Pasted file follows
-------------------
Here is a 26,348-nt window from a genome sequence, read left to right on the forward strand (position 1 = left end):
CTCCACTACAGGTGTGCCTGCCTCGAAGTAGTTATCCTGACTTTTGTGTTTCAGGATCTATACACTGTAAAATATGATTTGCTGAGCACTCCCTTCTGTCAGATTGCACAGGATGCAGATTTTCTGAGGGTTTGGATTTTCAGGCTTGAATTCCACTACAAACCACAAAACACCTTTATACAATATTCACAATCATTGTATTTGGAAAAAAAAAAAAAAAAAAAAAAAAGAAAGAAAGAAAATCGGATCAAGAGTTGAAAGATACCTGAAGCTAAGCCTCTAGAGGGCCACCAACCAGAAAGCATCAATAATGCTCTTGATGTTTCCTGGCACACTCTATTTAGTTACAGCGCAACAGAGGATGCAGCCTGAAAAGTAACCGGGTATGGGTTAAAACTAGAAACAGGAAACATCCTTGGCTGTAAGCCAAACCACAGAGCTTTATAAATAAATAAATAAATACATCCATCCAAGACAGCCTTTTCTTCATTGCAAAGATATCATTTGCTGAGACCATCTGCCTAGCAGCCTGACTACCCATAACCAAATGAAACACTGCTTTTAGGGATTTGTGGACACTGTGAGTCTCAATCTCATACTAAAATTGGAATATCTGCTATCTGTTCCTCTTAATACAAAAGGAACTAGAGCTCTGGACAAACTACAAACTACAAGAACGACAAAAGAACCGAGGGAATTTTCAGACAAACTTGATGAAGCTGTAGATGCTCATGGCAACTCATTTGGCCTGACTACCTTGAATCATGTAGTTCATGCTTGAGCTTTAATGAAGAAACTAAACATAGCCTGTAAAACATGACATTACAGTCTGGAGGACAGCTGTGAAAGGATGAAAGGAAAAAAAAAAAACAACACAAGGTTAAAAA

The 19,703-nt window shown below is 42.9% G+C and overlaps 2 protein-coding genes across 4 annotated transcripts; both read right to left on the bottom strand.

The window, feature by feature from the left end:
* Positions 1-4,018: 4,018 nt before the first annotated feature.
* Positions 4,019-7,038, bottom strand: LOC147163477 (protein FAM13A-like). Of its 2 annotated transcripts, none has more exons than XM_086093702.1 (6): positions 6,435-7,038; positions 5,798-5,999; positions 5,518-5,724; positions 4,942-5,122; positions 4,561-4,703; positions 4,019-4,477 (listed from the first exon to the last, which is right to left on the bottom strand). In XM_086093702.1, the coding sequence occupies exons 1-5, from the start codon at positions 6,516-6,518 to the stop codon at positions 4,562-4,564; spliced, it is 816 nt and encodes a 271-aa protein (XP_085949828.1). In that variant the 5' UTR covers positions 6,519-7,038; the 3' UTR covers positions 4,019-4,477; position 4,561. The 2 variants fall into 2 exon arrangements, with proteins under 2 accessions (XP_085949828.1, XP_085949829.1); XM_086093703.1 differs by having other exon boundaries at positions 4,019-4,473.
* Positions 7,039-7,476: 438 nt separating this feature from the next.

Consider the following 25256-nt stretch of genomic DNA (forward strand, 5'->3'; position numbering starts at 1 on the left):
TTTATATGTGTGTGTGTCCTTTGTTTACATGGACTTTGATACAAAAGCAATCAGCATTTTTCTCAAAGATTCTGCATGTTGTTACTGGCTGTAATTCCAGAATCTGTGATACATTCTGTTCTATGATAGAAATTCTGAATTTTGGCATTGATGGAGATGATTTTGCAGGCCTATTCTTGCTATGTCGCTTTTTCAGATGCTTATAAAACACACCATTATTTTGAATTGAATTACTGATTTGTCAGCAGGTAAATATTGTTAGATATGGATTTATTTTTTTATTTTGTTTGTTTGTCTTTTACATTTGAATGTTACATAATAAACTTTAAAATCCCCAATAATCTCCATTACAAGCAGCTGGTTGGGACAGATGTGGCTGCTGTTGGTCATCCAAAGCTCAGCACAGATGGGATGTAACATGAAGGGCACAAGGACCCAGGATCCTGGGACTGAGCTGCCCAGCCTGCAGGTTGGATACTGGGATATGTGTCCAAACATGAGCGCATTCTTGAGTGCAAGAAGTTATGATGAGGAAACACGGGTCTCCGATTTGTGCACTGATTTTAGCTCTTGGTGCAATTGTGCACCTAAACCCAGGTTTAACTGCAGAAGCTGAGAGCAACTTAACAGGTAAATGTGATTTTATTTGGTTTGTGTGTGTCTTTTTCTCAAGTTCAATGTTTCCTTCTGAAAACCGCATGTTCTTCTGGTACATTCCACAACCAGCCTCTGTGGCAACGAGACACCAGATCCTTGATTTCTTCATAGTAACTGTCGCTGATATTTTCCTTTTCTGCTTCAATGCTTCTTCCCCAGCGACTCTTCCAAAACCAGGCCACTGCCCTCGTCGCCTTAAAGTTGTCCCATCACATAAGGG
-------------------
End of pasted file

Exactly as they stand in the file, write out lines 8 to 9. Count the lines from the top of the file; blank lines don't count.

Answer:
Consider the following 25256-nt stretch of genomic DNA (forward strand, 5'->3'; position numbering starts at 1 on the left):
TTTATATGTGTGTGTGTCCTTTGTTTACATGGACTTTGATACAAAAGCAATCAGCATTTTTCTCAAAGATTCTGCATGTTGTTACTGGCTGTAATTCCAGAATCTGTGATACATTCTGTTCTATGATAGAAATTCTGAATTTTGGCATTGATGGAGATGATTTTGCAGGCCTATTCTTGCTATGTCGCTTTTTCAGATGCTTATAAAACACACCATTATTTTGAATTGAATTACTGATTTGTCAGCAGGTAAATATTGTTAGATATGGATTTATTTTTTTATTTTGTTTGTTTGTCTTTTACATTTGAATGTTACATAATAAACTTTAAAATCCCCAATAATCTCCATTACAAGCAGCTGGTTGGGACAGATGTGGCTGCTGTTGGTCATCCAAAGCTCAGCACAGATGGGATGTAACATGAAGGGCACAAGGACCCAGGATCCTGGGACTGAGCTGCCCAGCCTGCAGGTTGGATACTGGGATATGTGTCCAAACATGAGCGCATTCTTGAGTGCAAGAAGTTATGATGAGGAAACACGGGTCTCCGATTTGTGCACTGATTTTAGCTCTTGGTGCAATTGTGCACCTAAACCCAGGTTTAACTGCAGAAGCTGAGAGCAACTTAACAGGTAAATGTGATTTTATTTGGTTTGTGTGTGTCTTTTTCTCAAGTTCAATGTTTCCTTCTGAAAACCGCATGTTCTTCTGGTACATTCCACAACCAGCCTCTGTGGCAACGAGACACCAGATCCTTGATTTCTTCATAGTAACTGTCGCTGATATTTTCCTTTTCTGCTTCAATGCTTCTTCCCCAGCGACTCTTCCAAAACCAGGCCACTGCCCTCGTCGCCTTAAAGTTGTCCCATCACATAAGGG